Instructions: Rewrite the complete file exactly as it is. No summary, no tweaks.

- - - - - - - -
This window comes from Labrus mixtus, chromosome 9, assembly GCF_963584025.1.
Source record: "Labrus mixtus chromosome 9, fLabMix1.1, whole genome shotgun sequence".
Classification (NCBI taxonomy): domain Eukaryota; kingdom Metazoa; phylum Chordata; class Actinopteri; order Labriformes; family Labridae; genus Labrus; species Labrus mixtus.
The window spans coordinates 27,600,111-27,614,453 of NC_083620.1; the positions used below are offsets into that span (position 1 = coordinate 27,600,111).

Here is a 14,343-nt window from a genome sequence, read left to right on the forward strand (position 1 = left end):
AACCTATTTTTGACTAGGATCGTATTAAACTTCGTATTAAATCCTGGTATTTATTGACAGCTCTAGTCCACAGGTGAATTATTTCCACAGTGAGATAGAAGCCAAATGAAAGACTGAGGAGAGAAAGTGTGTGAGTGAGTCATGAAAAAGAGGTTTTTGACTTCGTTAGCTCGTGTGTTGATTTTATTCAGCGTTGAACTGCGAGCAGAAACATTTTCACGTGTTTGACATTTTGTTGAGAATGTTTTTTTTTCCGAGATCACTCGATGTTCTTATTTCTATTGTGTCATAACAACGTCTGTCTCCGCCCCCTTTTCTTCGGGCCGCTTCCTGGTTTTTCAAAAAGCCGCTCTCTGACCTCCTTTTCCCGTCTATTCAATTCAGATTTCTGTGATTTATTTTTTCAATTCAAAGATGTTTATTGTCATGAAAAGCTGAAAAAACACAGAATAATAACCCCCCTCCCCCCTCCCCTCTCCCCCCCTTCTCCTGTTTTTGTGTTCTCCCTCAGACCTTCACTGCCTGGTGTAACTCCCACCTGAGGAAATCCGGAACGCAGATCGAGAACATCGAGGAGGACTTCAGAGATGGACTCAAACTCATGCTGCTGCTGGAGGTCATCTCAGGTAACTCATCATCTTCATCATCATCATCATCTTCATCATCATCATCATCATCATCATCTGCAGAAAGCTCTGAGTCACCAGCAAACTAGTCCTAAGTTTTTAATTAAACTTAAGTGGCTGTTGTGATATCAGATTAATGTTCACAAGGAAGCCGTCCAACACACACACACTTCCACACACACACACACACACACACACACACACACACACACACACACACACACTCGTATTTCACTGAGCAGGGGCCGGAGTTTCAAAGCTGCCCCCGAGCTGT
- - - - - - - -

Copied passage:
This window comes from Labrus mixtus, chromosome 9, assembly GCF_963584025.1.
Source record: "Labrus mixtus chromosome 9, fLabMix1.1, whole genome shotgun sequence".
Classification (NCBI taxonomy): domain Eukaryota; kingdom Metazoa; phylum Chordata; class Actinopteri; order Labriformes; family Labridae; genus Labrus; species Labrus mixtus.
The window spans coordinates 27,600,111-27,614,453 of NC_083620.1; the positions used below are offsets into that span (position 1 = coordinate 27,600,111).

Here is a 14,343-nt window from a genome sequence, read left to right on the forward strand (position 1 = left end):
AACCTATTTTTGACTAGGATCGTATTAAACTTCGTATTAAATCCTGGTATTTATTGACAGCTCTAGTCCACAGGTGAATTATTTCCACAGTGAGATAGAAGCCAAATGAAAGACTGAGGAGAGAAAGTGTGTGAGTGAGTCATGAAAAAGAGGTTTTTGACTTCGTTAGCTCGTGTGTTGATTTTATTCAGCGTTGAACTGCGAGCAGAAACATTTTCACGTGTTTGACATTTTGTTGAGAATGTTTTTTTTTCCGAGATCACTCGATGTTCTTATTTCTATTGTGTCATAACAACGTCTGTCTCCGCCCCCTTTTCTTCGGGCCGCTTCCTGGTTTTTCAAAAAGCCGCTCTCTGACCTCCTTTTCCCGTCTATTCAATTCAGATTTCTGTGATTTATTTTTTCAATTCAAAGATGTTTATTGTCATGAAAAGCTGAAAAAACACAGAATAATAACCCCCCTCCCCCCTCCCCTCTCCCCCCCTTCTCCTGTTTTTGTGTTCTCCCTCAGACCTTCACTGCCTGGTGTAACTCCCACCTGAGGAAATCCGGAACGCAGATCGAGAACATCGAGGAGGACTTCAGAGATGGACTCAAACTCATGCTGCTGCTGGAGGTCATCTCAGGTAACTCATCATCTTCATCATCATCATCATCTTCATCATCATCATCATCATCATCATCTGCAGAAAGCTCTGAGTCACCAGCAAACTAGTCCTAAGTTTTTAATTAAACTTAAGTGGCTGTTGTGATATCAGATTAATGTTCACAAGGAAGCCGTCCAACACACACACACTTCCACACACACACACACACACACACACACACACACACACACACACACACACACTCGTATTTCACTGAGCAGGGGCCGGAGTTTCAAAGCTGCCCCCGAGCTGT